Graduation Year


Document Type




Degree Name

Master of Science (M.S.)

Degree Granting Department


Major Professor

Ping Wang, Ph.D.

Committee Member

Jennifer M. Collins, Ph.D.

Committee Member

John E. Bishop, Ph.D.


cycle, ebb-tidal delta, Fort De Soto, shoreline, swash-bar, tidal currents


Mullet Key is a right angle barrier island located at the mouth of Tampa Bay, west-central Florida. Based on historical shoreline data from 1873, the Gulf (west)-facing section of the beach has been dynamic illustrating large beach advances and retreats of up to 500 m on a decadal scale, while the south (channel)-facing section of the beach has shown to maintain a stable shoreline. This study focuses on the morphodynamics of the Gulf-facing beach. Since the 1920s, most of the Gulf-facing beach has been accreting except at the southern end near the Tampa Bay main channel. However, over the past 17 years, severe beach erosion has occurred along the northern portion of the island while accretion occurred along the middle portion. The southern end of the island has been maintained through artificial beach nourishments. Analysis of 27 aerial images from 1942 to 2014 revealed that the above large shoreline variations can be explained by the initiation, emergence, landward migrating, shoreline attachment, and post-attachment beach adjustment of the swash-bar complex on the Bunces Pass ebb delta. Two cycles of the swash-bar complex attachments with a period of approximately 30 years were identified from the aerial photos spanning 72 years.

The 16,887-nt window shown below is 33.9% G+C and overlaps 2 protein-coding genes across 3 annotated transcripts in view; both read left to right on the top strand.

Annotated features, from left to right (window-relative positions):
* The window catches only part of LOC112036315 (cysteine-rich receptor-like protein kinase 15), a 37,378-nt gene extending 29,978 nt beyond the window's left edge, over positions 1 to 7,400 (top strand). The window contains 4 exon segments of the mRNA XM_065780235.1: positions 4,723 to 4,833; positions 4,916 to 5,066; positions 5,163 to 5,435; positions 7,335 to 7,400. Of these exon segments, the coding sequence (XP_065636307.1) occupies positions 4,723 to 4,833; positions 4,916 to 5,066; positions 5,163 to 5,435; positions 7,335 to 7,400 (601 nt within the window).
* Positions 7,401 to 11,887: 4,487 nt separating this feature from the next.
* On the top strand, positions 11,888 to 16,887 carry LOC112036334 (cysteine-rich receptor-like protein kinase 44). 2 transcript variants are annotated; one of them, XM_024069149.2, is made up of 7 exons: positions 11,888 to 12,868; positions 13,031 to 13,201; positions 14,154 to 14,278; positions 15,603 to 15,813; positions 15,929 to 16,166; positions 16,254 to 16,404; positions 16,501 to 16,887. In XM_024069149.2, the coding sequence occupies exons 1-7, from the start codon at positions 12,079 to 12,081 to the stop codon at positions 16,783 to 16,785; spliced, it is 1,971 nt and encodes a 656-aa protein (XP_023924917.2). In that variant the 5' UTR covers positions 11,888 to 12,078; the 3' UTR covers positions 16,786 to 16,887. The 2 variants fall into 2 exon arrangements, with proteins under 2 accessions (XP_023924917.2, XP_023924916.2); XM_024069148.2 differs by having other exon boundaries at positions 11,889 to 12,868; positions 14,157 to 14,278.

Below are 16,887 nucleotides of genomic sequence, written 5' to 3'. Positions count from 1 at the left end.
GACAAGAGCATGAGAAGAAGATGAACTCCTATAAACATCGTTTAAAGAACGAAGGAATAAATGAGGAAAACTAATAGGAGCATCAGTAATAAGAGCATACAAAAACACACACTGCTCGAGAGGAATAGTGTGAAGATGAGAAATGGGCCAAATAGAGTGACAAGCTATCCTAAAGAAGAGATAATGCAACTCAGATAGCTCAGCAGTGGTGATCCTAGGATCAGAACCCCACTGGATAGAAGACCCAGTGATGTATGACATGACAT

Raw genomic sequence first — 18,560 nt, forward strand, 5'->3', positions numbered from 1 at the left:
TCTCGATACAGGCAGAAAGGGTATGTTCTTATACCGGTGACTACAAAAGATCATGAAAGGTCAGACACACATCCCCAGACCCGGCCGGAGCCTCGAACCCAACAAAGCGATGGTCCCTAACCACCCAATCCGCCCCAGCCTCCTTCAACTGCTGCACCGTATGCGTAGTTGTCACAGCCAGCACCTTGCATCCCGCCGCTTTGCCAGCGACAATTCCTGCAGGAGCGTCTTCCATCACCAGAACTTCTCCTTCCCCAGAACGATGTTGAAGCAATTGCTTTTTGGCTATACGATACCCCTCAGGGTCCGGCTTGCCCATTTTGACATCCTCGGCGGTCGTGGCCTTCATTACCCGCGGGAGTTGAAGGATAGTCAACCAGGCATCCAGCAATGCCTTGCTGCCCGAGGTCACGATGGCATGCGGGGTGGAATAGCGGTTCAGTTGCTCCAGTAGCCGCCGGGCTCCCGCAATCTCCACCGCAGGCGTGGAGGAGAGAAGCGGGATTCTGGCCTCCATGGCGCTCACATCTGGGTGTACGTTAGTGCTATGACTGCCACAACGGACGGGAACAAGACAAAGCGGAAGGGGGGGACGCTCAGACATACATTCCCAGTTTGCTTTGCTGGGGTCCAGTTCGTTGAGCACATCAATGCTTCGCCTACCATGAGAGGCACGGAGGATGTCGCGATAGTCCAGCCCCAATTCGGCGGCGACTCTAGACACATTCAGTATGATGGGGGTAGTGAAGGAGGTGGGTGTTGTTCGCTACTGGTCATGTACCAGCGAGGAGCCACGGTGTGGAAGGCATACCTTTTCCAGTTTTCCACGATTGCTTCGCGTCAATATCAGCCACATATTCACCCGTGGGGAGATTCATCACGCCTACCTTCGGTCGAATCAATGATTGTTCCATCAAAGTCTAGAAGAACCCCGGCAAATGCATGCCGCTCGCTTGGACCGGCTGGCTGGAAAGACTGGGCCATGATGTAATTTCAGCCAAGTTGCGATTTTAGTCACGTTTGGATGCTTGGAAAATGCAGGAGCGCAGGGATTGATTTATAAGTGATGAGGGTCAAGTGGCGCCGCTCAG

Twenty-eight beach-profiles spanning the 4 km Mullet Key Gulf-facing beach were surveyed 7 times on a bi-monthly basis from March 2014 to February 2015 to quantify the recent rapid changes, and to assess a yearly rate of shoreline change. Beach-profile analyses showed that the 120 m beach at the north-most tip in the immediate vicinity of Bunces Pass has lost a small amount of sediment. The 360 m beach to the south has gained some sediment. The 670 m stretch of beach further south has had significant shoreline retreat at a rate of 10-15 m/year. The 2,400 m section southward has experienced some gain of sediment, while the 370 m nourished beach at the southernmost tip has had slight retreat. This beach change pattern illustrates a diverging longshore sediment transport. Nearshore wave and current conditions were measured during a cold front passage in December 2014 to quantify the hydrodynamic processes that induced the diverging longshore transport. Three wave and current gauges were deployed along the eroding and accreting sections. The hydrodynamic data reveal that the longshore transport divergence is caused by diverging flood tidal flow into Bunces Pass to the north and Tampa Bay channel to the south. Furthermore, the waves in front the eroding beach were higher than the adjacent accreting beach.